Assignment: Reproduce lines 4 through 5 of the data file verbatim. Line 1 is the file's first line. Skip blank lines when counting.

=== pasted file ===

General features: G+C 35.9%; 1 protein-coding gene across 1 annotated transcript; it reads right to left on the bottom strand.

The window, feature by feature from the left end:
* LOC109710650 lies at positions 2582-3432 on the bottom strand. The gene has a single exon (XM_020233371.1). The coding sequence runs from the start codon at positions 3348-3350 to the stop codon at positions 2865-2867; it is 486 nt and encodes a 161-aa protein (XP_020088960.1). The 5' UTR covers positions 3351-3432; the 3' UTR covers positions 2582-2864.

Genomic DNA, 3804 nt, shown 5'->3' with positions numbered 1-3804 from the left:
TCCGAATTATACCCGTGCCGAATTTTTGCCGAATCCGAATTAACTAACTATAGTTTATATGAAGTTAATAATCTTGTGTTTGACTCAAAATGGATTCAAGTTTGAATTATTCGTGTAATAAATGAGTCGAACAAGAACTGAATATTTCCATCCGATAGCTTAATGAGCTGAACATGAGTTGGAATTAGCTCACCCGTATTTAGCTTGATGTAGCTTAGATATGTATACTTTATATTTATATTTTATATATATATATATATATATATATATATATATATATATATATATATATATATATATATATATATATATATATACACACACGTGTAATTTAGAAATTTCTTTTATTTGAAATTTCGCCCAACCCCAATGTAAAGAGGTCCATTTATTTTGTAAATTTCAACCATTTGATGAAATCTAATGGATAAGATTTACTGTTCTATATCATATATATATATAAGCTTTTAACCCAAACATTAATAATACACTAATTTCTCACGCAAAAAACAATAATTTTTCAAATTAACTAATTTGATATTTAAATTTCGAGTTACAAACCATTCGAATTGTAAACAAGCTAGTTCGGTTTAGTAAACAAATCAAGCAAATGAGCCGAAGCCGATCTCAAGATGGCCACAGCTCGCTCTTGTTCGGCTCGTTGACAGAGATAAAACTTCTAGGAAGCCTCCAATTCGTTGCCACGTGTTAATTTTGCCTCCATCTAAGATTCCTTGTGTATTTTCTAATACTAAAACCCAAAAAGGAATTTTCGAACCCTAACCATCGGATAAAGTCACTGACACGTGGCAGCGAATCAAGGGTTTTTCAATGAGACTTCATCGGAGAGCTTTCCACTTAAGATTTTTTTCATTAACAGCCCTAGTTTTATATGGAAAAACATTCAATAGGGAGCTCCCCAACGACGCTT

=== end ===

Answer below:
Genomic DNA, 3804 nt, shown 5'->3' with positions numbered 1-3804 from the left:
TCCGAATTATACCCGTGCCGAATTTTTGCCGAATCCGAATTAACTAACTATAGTTTATATGAAGTTAATAATCTTGTGTTTGACTCAAAATGGATTCAAGTTTGAATTATTCGTGTAATAAATGAGTCGAACAAGAACTGAATATTTCCATCCGATAGCTTAATGAGCTGAACATGAGTTGGAATTAGCTCACCCGTATTTAGCTTGATGTAGCTTAGATATGTATACTTTATATTTATATTTTATATATATATATATATATATATATATATATATATATATATATATATATATATATATATATATATATATATATACACACACGTGTAATTTAGAAATTTCTTTTATTTGAAATTTCGCCCAACCCCAATGTAAAGAGGTCCATTTATTTTGTAAATTTCAACCATTTGATGAAATCTAATGGATAAGATTTACTGTTCTATATCATATATATATATAAGCTTTTAACCCAAACATTAATAATACACTAATTTCTCACGCAAAAAACAATAATTTTTCAAATTAACTAATTTGATATTTAAATTTCGAGTTACAAACCATTCGAATTGTAAACAAGCTAGTTCGGTTTAGTAAACAAATCAAGCAAATGAGCCGAAGCCGATCTCAAGATGGCCACAGCTCGCTCTTGTTCGGCTCGTTGACAGAGATAAAACTTCTAGGAAGCCTCCAATTCGTTGCCACGTGTTAATTTTGCCTCCATCTAAGATTCCTTGTGTATTTTCTAATACTAAAACCCAAAAAGGAATTTTCGAACCCTAACCATCGGATAAAGTCACTGACACGTGGCAGCGAATCAAGGGTTTTTCAATGAGACTTCATCGGAGAGCTTTCCACTTAAGATTTTTTTCATTAACAGCCCTAGTTTTATATGGAAAAACATTCAATAGGGAGCTCCCCAACGACGCTT